I am fearful that they will both get too big and sever each others stems, but I’ve been worried for a while now that something like that would happen, so I’ve maintained silence, and it hasn’t happened.

To make matters worse, Charlie Brown had a run in with a wild beast sometime in the last three weeks.  I saw the claw marks, and maintained my silence.  As you can see above, Charlie Brown was strong enough to scar over.  Whew.

Pumpkins have to be entered in the Fair by August 30th.  That means if Charlie Brown is going to make it, he only has two more weeks.  He keeps growing every single day.

I don’t really have grandiose ideas that he will go to the Fair.  I want to keep him on the vine and let him grow until he stops, which will likely surpass the due date.  But I do have designs on the Portland area contest/weigh off and pumpkin boat race, which isn’t until the first week of October.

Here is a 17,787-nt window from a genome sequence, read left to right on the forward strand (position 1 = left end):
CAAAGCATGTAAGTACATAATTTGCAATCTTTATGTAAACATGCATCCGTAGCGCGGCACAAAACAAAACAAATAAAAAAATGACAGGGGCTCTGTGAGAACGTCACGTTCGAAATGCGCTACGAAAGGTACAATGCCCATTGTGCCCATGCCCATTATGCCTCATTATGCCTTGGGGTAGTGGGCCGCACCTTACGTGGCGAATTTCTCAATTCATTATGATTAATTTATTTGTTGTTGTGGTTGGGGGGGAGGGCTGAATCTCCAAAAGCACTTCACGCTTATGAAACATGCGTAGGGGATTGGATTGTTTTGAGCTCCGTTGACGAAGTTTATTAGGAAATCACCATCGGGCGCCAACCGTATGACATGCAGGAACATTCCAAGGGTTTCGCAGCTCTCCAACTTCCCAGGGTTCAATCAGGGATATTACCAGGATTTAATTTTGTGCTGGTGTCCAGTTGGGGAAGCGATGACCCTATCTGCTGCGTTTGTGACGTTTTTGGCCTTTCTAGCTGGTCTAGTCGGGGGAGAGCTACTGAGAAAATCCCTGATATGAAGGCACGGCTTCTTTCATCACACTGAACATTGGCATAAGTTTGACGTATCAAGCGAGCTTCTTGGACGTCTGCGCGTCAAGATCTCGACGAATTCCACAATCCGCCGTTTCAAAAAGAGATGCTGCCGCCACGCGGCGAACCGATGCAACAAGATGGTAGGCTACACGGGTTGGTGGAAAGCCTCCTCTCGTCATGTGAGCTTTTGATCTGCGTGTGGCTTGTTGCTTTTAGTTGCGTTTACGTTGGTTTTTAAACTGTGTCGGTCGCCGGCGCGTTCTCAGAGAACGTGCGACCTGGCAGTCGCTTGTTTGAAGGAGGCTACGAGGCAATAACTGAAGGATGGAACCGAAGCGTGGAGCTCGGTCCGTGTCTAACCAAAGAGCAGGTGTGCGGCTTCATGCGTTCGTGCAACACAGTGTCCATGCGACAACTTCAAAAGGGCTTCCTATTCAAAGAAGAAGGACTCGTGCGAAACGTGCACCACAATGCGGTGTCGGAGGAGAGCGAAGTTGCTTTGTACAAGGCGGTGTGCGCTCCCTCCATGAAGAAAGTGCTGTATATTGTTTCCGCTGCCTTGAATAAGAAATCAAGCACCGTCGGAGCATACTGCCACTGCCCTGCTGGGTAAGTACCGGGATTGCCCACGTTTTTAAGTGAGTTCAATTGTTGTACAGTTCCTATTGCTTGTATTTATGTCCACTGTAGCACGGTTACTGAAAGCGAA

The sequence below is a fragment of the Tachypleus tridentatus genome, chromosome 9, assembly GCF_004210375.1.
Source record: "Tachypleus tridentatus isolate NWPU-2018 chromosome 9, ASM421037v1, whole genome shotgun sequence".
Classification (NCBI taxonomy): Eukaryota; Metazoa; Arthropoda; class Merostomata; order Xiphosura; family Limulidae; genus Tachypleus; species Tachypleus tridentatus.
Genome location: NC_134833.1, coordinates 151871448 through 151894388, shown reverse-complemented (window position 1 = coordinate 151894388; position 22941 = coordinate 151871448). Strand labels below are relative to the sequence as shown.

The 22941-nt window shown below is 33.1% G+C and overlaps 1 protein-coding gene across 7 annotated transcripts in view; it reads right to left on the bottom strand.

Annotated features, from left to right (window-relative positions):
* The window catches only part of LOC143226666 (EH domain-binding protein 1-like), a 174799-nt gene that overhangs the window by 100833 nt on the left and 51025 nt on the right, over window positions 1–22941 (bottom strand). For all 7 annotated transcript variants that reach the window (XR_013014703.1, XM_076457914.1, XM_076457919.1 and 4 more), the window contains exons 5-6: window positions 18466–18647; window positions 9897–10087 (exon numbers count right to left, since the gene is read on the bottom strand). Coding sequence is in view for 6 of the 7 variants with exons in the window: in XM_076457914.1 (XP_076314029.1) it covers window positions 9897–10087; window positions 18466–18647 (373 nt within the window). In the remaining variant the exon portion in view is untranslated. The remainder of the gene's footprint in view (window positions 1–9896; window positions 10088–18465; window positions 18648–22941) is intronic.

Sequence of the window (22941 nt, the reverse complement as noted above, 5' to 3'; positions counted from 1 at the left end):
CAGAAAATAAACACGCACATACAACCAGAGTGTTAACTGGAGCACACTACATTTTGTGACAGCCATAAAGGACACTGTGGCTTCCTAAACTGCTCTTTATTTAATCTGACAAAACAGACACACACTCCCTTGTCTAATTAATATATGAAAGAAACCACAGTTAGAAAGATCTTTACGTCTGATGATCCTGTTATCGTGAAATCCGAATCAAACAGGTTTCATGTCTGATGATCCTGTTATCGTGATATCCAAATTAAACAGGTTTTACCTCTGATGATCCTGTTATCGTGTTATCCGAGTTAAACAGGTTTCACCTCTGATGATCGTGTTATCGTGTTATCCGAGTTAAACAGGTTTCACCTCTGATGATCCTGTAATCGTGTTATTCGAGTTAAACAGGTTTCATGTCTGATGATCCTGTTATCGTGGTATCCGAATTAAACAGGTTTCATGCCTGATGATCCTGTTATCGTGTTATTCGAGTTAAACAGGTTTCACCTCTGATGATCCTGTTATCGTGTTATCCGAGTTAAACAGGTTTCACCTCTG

Don’t feel bad that I didn’t tell you until now, I only just introduced Charlie Brown to my Rooster yesterday.

Cross your fingers for us.

Let’s hope it’s finally the Great Pumpkin Charlie Brown!

The moral of the story, in case you haven’t already guessed is Never Give Up!

Ok, never give up if it’s something you really want to accomplish, not something that is hurting you or keeping you down.  Damn it, now you have me changing the moral to a whole different story.  LOL.

Root for us!

3 Replies to “The Great Pumpkin Saga Continues”

  1. You have introduced me to excaping pumpkins , I learn something new all the time, I wonder why they felt the need to explore the neighbors back yard; my theory is they may have been influenced by that yellow cat of yours they may have bonded. MEOW.
    I HAVE A SUGGESTION FOR GROWING cactus And succulents . Never fertilize them! Put them in a pot and water them only when they are bone dry, they grow best when ignored.
    Hugs to you Joy, give that man of yours a big hug from me.